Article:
This week: Rome in Greece

These days, the term ‘philhellenism’ (literally, the love of all things Greek) is perhaps most often associated with the Romantic poets and thinkers of the late 18th and 19th centuries – a period during which a ‘new cult of the antique’, as one scholar described it, won many disciples among…

This week: Roman frontiers

The Roman Empire was at its height when Hadrian came to power in AD 117, its territory encircling the Mediterranean, and reaching from Britain in the north as far as Egypt in the south.…

This week: Butser Ancient Farm

'Through a series of spectacular experiments,Β the archaeologist Peter Reynolds... told us more about Iron Age buildings and agriculture than most of the excavations of that period put together,' said The Guardian in its 2001 obituary of the first director of Butser Ancient Farm, the pioneering archaeological open-air museum nestling in…

Shipwrecks Quiz

Located in 1985, the wreck of the Titanic lies how far below the surface of the Atlantic?…

This week: shipwrecks

On 11 October 1982, an estimated global audience of 60 million people tuned in to watch one of the televisual events of the decade: the long-awaited raising of the Mary Rose, Henry VIII's ill-fated Tudor flagship, from the seabed near Portsmouth, where it had rested since capsizing while fighting against…

This week: Feminine power

Few figures in our culture have been so vilified as Lilith, the first wife of Adam – who, according to Jewish tradition, insolently refused to submit to her husband's desires, preferring to leave the perfection of the Garden of Eden, and become the consort of Satan instead.…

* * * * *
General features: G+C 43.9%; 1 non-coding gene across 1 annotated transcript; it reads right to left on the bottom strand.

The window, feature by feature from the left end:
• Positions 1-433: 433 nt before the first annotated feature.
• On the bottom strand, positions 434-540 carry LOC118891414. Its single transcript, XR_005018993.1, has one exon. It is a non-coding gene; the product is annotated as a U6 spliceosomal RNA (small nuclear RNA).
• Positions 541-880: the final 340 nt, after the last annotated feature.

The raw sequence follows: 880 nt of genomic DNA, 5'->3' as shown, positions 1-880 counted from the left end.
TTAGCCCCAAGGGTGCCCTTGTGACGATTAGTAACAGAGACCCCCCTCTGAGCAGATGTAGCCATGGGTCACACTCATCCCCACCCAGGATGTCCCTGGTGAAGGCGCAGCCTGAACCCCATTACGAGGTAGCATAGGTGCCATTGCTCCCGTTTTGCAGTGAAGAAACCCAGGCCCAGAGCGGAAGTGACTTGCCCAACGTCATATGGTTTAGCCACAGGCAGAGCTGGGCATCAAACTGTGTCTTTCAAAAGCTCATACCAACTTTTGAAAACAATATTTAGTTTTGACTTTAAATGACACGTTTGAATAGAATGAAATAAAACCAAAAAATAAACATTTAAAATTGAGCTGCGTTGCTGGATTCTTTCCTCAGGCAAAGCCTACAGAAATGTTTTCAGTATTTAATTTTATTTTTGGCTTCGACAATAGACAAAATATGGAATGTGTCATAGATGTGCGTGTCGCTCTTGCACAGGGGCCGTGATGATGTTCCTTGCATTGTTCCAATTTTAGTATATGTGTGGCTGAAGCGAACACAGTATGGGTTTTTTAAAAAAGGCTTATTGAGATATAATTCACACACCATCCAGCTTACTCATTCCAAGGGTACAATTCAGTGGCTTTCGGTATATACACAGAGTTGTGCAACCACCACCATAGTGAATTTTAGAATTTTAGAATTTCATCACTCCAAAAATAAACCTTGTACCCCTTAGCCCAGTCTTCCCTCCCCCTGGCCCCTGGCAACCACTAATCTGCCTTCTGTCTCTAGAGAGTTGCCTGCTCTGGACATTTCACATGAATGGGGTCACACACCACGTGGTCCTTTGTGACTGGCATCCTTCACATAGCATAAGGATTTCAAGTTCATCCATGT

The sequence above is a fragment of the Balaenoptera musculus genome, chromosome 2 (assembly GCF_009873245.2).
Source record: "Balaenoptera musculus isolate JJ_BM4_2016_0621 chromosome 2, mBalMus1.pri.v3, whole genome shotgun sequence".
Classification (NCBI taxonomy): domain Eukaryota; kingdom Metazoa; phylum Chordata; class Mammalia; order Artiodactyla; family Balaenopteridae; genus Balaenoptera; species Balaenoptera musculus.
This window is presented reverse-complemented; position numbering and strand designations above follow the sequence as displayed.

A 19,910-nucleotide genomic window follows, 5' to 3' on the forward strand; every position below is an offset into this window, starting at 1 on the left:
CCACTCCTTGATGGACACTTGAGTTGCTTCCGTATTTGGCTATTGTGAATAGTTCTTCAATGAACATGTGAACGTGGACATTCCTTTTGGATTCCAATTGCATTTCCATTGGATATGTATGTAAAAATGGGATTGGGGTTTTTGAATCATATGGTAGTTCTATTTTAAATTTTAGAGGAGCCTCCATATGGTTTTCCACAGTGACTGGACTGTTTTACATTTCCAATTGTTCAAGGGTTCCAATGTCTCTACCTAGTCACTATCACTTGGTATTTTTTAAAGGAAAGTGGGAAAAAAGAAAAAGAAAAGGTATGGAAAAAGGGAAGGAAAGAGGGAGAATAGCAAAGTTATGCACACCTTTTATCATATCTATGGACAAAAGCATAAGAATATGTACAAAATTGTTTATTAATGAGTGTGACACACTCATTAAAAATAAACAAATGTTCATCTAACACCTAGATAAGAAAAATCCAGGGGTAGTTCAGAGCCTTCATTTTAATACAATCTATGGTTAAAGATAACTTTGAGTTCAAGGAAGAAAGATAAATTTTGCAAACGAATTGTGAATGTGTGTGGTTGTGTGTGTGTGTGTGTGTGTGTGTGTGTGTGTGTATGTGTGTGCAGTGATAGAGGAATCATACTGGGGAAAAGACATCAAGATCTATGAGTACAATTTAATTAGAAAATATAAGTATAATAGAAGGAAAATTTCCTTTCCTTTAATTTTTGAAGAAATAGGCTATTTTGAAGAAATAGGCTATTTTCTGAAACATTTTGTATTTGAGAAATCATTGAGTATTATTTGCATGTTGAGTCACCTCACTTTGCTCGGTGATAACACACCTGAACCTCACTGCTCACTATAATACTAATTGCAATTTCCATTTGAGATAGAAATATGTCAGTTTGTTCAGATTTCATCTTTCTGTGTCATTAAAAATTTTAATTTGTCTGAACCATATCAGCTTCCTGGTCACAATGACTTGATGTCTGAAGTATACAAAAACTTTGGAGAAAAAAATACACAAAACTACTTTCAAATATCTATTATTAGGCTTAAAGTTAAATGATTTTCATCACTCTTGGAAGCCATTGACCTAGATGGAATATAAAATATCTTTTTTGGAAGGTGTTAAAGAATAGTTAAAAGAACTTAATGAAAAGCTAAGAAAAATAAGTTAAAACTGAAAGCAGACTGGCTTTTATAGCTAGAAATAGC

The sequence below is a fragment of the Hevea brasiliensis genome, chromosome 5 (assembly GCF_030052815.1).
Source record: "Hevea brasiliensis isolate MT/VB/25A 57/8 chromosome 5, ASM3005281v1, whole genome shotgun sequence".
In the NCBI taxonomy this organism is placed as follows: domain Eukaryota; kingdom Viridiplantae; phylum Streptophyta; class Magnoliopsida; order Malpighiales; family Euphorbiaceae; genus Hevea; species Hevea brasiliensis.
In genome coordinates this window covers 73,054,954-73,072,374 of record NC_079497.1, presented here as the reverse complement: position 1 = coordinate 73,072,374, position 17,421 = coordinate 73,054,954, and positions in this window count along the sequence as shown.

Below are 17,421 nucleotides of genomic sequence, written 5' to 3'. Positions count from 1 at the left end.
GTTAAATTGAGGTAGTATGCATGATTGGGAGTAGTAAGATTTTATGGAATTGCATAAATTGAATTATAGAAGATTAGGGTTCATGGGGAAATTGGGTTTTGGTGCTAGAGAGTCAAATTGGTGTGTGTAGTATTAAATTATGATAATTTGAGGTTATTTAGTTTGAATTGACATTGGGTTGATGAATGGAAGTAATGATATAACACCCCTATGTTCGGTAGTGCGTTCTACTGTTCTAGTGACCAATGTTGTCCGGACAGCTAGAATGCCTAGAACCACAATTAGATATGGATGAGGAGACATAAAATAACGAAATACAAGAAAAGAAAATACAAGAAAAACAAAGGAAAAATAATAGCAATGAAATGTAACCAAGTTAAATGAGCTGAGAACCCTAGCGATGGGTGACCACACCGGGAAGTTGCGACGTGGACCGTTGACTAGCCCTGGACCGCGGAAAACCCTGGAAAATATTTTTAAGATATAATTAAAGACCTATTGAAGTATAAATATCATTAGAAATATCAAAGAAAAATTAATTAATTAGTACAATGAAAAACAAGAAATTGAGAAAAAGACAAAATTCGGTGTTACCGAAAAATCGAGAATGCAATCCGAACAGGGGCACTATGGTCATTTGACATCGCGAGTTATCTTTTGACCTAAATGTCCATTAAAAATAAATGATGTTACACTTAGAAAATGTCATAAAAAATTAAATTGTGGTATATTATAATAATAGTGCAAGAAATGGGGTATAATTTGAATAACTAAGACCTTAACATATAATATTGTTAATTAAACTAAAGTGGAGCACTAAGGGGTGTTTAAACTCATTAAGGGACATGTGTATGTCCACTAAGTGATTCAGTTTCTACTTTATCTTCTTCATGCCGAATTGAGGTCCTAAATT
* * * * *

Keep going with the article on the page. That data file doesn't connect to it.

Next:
This week: Golden manuscripts

Throughout history, gold has captured the imagination – as a glittering symbol of money, sex, power, divine love, or whatever else our hearts desire. From the Greek myth of the Golden Fleece to Titian's Danae, and from the golden objects found in Ancient Egyptian tombs to the quest at the…

Immigration Quiz

What name is given to the chalk ridge that once provided a land connection between England and France?…

This week: Ancient immigration

While the subject of immigration remains perennially high up the modern political agenda, there is a tendency still in Britain to view the movement of people to these shores as a relatively recent phenomenon – as if it only began in the post-war period, with the arrival of the 'Windrush…

This week: Marble Hill

The glorious, far-reaching south-western outlook from Richmond Hill has long been one of England's most famous views. For centuries, painters (including Reynolds, Gainsborough, Constable and Turner) have climbed to the top in search of inspiration from the landscape, and to marvel at the beauty of the Thames as it wends…

This week: Mapping the cosmos

These days, we take it for granted that we carry the world – and the cosmos – in our pockets. Powerful smart phones and ever-more-sophisticated technology mean that we can summon up highly detailed maps both of the earth and the heavens above with just a few taps of the…

This Week: natural disasters

It is a question that has been debated by archaeologists and historians for decades: to what extent can one of the worst disasters in human history, the catastrophic volcanic eruption in c.1600 BC that devastated the ancient Aegean island of Thera (now known as Santorini), be linked to the mysterious…

Volcanoes Quiz

In which year did the eruption of Mount Vesuvius bury Pompeii and Herculaneum under ash and mud?…

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